Ron Goldman’s Sister Blasts Parole Commissioner For Wearing NFL Tie At O.J. Hearing
As you know, O.J. Simpson's parole hearing was on Thursday, and the first thing that people noticed during the live stream was the NFL tie that a parole board member was wearing.
Adam Endel, the State of Nevada Parole Board Commissioner, had his Judge Ito moment when he showed up for the hearing wearing a Kansas City Chiefs tie. Unless his closet is full of nothing but NFL neckwear (the Falcon's choker is nice), it was indeed a tacky bit of haberdashery unbecoming of the setting. (Endel explains himself below).
Strangest part of OJ parole hearing? No one in and around parole board thought a Chiefs tie was inappropriate. pic.twitter.com/IQF4vNzWdI
— Darren Rovell (@darrenrovell) July 20, 2017
Kim Goldman, sister of Ron Goldman, who was killed along with Simpson's ex-wife Nicole Brown in the murders for which Simpson was found not guilty in 1995, was not amused by the tie. New York Daily News:
Kim Goldman echoed the sentiment, and blasted Parole Board Commissioner Adam Endel for his choice to wear an “inappropriate” NFL tie.
She continued on to say that while the Nevada Board of Parole Commissioners repeatedly emphasized the normalcy of procedures despite Simpson’s fame, it still seemed he was getting special treatment. Kim Goldman specifically pointed to easy questions, a lack of follow-up from the board and Simpson's attitude during the hearing.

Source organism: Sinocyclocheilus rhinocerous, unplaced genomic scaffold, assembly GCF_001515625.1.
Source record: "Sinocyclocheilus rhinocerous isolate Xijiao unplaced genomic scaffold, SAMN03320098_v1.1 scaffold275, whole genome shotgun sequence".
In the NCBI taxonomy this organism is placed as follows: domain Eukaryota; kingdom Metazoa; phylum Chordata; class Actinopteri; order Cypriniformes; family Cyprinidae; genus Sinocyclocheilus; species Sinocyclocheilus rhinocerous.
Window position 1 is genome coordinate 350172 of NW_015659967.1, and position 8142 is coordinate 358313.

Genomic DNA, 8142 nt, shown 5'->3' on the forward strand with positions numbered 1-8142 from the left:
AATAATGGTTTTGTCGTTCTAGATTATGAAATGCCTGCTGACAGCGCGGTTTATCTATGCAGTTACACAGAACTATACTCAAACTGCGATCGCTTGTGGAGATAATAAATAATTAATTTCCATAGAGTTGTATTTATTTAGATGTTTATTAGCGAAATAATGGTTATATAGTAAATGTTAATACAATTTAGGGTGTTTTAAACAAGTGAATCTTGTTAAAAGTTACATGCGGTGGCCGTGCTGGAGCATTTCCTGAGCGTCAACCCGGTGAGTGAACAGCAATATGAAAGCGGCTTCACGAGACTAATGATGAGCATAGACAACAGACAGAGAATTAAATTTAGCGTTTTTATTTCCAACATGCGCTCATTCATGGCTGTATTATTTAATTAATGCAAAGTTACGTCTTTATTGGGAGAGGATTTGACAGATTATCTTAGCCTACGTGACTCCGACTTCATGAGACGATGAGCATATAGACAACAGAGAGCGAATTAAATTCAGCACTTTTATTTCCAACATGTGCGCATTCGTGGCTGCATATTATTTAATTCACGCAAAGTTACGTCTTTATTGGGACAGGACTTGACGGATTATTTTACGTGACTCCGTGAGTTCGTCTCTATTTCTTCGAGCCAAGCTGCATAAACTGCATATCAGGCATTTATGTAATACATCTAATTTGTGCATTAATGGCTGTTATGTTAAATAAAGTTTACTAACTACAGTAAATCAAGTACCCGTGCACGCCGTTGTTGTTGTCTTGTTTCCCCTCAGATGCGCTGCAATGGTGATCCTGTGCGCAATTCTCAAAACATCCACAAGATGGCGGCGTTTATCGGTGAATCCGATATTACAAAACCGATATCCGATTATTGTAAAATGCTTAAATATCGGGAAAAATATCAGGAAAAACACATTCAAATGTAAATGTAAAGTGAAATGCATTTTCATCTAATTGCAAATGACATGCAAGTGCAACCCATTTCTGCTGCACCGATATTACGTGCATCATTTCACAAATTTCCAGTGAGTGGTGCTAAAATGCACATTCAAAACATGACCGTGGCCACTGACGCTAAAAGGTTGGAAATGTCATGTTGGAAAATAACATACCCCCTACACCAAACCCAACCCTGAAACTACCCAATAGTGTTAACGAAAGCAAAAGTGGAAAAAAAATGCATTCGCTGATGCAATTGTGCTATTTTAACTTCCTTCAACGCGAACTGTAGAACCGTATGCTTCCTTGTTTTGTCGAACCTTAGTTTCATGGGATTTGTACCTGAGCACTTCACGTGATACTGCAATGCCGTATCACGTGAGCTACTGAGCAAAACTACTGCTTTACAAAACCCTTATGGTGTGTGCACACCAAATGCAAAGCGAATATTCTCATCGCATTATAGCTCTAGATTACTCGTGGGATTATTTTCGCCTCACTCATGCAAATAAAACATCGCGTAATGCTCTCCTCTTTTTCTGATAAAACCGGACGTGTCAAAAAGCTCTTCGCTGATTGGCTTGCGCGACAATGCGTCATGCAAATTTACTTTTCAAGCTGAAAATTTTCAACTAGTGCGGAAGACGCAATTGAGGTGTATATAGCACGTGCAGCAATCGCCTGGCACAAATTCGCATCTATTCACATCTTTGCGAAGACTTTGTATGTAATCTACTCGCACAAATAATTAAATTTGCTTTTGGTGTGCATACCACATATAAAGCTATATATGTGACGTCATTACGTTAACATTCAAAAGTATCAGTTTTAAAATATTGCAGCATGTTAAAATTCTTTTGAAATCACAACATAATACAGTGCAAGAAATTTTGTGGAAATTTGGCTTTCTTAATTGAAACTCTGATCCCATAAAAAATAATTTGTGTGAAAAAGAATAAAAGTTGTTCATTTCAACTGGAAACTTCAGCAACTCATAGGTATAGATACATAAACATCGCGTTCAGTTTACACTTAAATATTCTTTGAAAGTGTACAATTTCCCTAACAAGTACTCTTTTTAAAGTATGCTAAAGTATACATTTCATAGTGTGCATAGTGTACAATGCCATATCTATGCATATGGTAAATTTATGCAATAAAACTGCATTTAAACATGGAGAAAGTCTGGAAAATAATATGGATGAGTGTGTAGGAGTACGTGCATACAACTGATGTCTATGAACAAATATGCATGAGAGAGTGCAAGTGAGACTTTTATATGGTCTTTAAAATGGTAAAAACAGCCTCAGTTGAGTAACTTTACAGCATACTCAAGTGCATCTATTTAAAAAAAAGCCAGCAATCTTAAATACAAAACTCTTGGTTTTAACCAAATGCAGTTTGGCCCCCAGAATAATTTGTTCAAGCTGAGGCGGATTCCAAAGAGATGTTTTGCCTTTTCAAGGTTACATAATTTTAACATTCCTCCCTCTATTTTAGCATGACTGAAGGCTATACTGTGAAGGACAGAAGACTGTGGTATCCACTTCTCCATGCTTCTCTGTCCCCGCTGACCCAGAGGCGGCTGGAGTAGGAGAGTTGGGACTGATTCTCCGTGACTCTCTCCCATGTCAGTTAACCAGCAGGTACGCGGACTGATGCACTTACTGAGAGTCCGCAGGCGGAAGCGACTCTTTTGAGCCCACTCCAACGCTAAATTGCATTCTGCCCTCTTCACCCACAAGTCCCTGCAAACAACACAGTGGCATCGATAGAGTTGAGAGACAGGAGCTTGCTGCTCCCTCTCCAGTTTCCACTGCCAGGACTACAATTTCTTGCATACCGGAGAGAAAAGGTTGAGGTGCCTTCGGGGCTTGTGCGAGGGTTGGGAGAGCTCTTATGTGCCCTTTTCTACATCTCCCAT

Simpson's testimony indeed resembled an episode of The Twilight Zone, among the highlights being his contention that he's "never been accused of pulling a weapon on anyone," and that he's "lived a conflict-free life." He also made the same excuses he did during his 2008 trial for kidnapping and weapons charges of two Las Vegas memorabilia dealers. He has served nearly nine years on that, but was granted parole on Thursday.
For his part, Endel says that the Chiefs tie was a shoutout to his friends. ESPN:
"I realize some people are going to be upset I wore a Chiefs tie," Endel, who has served on the parole board since 2009, told The Kansas City Star. "That's OK. They can be upset."
He told The Star that he wore the tie for his friends back home and not for Simpson's sake.
"That's safe to say," said Endel, who grew up an hour outside of Kansas City and is also a Royals fan. "It was one of those little things I figured someone might spot from Kansas City, but I didn't realize it was going to blow up that much. It's crazy now."
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